In my last post, I mentioned the many crises and challenges of today’s world and that our culture is crucial for the future. It feels overwhelming and scary. How to respond? How to bridge the gap between knowing and doing? How to create systemic change? How to collaborate as organizations, and as individuals? How to make a difference and find the most effective lever? How to respond in time? We can’t think and talk about it for another decade – we need effective action.
Both people and organizations need qualities like positive thinking, openness to new information, dialogue skills, agility, resilience, taking action, and taking ownership. Both our global, economic, science-based culture and our societal and organizational cultures can help or hinder us to transition to a future where we are well.
In this series, I explore several aspects of culture and what is needed to face our current ecological, social, and governance challenges and to become future-fit. My main focus is organizational culture, but also our global and societal culture that influences organizations and vice versa. Organizations can play a crucial role to bring about change when they make their products, services, and actions sustainable and just. But their culture has an even deeper effect. Organizations can be great spaces where people learn crucial new ways of thinking and doing, and where they find support and meaning. People take their culture home and to their communities and spread it. Organizations can help people learn and adapt as the world faces several transitions.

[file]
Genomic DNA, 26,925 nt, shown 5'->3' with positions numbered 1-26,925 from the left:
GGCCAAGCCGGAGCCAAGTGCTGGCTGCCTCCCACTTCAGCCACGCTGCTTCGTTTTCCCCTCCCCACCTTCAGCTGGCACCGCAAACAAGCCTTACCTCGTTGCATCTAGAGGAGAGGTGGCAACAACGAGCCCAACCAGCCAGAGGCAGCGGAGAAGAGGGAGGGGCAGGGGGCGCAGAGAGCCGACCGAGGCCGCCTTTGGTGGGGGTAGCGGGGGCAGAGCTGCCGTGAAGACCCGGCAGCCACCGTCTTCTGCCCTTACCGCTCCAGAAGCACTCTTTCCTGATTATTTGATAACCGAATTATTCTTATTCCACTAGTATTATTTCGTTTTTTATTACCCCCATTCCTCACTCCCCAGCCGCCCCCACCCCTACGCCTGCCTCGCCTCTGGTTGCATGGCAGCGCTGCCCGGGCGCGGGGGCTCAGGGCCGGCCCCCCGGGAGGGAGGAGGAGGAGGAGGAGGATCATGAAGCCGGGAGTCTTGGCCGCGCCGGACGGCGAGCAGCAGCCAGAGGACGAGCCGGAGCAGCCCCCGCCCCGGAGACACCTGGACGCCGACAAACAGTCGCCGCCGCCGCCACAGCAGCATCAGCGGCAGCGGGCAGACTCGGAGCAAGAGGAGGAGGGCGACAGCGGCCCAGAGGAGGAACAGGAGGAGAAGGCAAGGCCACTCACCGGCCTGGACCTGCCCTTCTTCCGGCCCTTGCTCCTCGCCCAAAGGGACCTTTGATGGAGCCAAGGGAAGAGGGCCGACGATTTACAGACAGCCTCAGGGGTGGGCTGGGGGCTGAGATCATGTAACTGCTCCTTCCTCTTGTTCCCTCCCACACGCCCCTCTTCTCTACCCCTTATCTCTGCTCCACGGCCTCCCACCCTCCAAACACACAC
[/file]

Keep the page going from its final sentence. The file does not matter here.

A future-fit culture provides the glue, the speed and trust, the shared identity, the narrative, the purpose, the core values and priorities, the key behaviors, and the openness to learn new skills needed in the VUCA-world, that is volatile, uncertain, complex, and ambiguous.